I agree that liberals ought to do a better job of persuading the electorate that liberal policies are friendly toward economic growth, but it's worth a pause to say that even if we do this successfully it won't affect the business community's view of us at all. Despite what they say, business executives don't care much about economic growth. They should, but they don't. What they care about is low taxes, light regulations, firm anti-union policies, robust corporate profits, and a sense that the bureaucracy of the government is sympathetic to their needs. Liberals are just never going to give them that other than narrowly and briefly (as with financial deregulation, for example, which was great for the Democratic Party but turned out to be not so great for the economy).

As for the broader electorate, they don't care much about generic economic growth either. They care about their own paychecks. This means that if Democrats want to win them over, they need to support policies that support economic growth and channel that growth largely toward the working and middle classes. Those are separate challenges, but without them both an agenda dedicated to economic growth won't really do us much good.

Amazon Case Against Chevron Enters Final Stage

| Mon Jan. 24, 2011 9:43 AM EST

The attorneys representing Amazonian communities in a lawsuit against Chevron have submitted their final argument to a judge in Ecuador, the latest development in a legal saga involving the oil giant that that began nearly two decades ago. The plaintiffs are seeking up to $113 billion in compensation for environmental damages in the Amazon.

This particular case started in 2003, though the legal challenges stretch back to 1992. The plaintiffs argue that Texaco dumped 16 billion gallons of heavily polluted waste water from their oil production operations into waterways in the Amazon between 1964 and 1990. Chevron acquired Texaco in 2001, and claims that its subsidiary "fully remediated its share of environmental impacts" before 1992.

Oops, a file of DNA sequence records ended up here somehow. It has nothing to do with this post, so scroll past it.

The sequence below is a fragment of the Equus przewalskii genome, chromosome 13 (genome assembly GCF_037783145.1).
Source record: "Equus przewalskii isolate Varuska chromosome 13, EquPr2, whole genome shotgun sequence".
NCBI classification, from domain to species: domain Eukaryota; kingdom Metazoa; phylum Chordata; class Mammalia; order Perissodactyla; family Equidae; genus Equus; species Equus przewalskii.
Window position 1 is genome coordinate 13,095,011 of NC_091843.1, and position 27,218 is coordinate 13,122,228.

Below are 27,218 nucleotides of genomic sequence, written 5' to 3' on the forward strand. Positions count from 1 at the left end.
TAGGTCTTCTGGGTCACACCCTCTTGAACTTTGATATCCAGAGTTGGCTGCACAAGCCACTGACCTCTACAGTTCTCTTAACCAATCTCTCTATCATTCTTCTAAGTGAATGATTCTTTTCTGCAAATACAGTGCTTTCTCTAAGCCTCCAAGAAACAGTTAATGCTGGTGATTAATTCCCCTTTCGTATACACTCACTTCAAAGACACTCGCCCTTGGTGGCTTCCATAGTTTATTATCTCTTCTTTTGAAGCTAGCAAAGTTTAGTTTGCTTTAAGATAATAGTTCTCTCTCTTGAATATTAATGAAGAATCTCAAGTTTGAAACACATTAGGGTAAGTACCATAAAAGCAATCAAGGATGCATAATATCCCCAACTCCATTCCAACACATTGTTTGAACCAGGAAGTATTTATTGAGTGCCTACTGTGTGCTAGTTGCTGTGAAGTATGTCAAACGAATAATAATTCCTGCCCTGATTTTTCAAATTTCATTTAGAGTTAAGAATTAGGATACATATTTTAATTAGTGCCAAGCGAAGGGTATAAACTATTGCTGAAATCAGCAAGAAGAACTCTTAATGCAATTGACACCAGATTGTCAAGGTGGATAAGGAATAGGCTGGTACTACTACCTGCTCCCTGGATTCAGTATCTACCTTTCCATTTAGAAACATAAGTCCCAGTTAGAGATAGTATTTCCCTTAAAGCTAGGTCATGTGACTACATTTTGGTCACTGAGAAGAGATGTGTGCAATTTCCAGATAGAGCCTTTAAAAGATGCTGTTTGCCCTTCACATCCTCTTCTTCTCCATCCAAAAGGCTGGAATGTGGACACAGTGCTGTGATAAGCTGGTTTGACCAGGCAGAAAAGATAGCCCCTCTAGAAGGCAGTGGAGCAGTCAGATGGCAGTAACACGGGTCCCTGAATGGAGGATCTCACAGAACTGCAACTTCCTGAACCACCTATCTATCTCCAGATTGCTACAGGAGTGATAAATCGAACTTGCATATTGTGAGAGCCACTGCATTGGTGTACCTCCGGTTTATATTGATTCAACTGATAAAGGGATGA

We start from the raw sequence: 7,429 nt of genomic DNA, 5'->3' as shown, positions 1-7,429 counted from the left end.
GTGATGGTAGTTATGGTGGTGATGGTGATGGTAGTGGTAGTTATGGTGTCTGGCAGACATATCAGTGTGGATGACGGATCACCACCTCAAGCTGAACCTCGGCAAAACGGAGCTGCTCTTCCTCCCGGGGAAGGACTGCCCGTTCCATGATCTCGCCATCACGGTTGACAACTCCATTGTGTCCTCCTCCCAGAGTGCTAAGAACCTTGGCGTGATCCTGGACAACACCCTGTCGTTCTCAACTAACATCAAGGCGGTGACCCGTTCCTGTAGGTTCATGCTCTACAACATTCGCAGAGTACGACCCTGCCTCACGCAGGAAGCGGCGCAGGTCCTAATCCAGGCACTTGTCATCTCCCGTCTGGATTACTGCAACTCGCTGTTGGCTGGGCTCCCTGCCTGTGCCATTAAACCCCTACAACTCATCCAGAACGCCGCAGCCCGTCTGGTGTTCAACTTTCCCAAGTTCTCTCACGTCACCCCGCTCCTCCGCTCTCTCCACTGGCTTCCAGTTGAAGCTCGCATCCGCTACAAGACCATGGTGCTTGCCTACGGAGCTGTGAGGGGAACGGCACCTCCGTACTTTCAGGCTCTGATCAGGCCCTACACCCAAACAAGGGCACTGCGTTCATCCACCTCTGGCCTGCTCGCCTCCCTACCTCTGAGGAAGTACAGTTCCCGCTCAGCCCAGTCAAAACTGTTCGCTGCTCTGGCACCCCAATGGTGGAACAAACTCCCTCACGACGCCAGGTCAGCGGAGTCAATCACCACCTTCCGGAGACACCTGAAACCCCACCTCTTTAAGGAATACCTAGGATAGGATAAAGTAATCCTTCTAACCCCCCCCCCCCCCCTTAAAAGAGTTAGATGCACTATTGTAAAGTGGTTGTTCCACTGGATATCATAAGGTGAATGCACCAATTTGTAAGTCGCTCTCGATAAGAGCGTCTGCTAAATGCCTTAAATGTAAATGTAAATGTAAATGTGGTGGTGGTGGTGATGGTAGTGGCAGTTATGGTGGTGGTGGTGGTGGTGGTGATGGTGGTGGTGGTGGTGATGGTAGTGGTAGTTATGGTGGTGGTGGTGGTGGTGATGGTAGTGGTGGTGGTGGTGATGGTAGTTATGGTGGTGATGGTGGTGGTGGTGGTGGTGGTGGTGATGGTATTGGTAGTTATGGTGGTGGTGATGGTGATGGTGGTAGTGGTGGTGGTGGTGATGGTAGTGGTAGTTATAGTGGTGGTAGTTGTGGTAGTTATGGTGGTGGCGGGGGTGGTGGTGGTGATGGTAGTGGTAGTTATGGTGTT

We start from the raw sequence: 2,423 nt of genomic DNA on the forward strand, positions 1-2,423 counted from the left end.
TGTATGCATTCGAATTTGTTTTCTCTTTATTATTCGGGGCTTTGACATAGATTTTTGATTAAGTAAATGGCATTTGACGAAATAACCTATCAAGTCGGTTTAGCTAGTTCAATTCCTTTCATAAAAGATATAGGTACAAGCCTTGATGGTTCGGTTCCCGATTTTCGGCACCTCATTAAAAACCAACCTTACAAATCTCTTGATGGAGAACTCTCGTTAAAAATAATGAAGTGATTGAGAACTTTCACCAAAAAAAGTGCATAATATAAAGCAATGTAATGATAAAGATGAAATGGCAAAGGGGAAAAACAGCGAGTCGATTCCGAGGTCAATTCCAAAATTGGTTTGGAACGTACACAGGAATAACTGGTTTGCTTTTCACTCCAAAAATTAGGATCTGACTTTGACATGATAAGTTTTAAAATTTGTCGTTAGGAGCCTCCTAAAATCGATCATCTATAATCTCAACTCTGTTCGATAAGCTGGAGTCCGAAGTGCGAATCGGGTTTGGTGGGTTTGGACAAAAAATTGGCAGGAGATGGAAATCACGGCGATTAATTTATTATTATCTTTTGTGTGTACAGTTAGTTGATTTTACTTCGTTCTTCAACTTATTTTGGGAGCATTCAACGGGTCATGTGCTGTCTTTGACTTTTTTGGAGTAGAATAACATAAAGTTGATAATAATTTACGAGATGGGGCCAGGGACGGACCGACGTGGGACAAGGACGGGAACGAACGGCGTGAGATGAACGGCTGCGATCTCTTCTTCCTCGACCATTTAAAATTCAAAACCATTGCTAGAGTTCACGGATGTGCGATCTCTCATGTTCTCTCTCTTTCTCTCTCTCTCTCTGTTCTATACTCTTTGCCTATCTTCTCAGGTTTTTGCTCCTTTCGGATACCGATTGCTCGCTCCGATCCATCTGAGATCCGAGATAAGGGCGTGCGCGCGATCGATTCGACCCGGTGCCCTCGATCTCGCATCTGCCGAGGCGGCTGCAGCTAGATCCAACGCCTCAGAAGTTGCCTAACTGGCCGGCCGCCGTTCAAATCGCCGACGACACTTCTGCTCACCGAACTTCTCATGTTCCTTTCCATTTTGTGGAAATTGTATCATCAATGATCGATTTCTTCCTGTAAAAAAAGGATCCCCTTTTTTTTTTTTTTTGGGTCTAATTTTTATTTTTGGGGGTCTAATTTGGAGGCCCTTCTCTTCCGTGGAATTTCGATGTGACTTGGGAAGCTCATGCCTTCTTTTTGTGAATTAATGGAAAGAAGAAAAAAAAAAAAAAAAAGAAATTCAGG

But the Amazonian communities represented in the case say otherwise. The oil company, their lawyers state in the final argument obtained by Mother Jones, knowingly dumped millions of gallons of the toxic waste into the rainforest, taking no action to minimize the risks it posed to communities in the region. The company also dug 900 open, unlined pits for dumping "drilling muds," which the plaintiffs describe in their filing as "a toxic soup of oil drilling byproducts that includes barium, heavy metals (e.g., chromium, lead, and zinc), chloride, petroleum compounds, and acid." Thousands of gallons of oil also leaked from the pipeline running through the region, which the company repeatedly failed to report or address, they argue.

The plaintiffs report contamination from toxic chemicals at 45 sites they inspected in the area. Further, they point to Chevron's own internal memos obtained in the case as evidence that the company knew about legacy of pollution at the sites. And they say that the remediation work the company took at the sites was a "sham" intended to fend off lawsuits.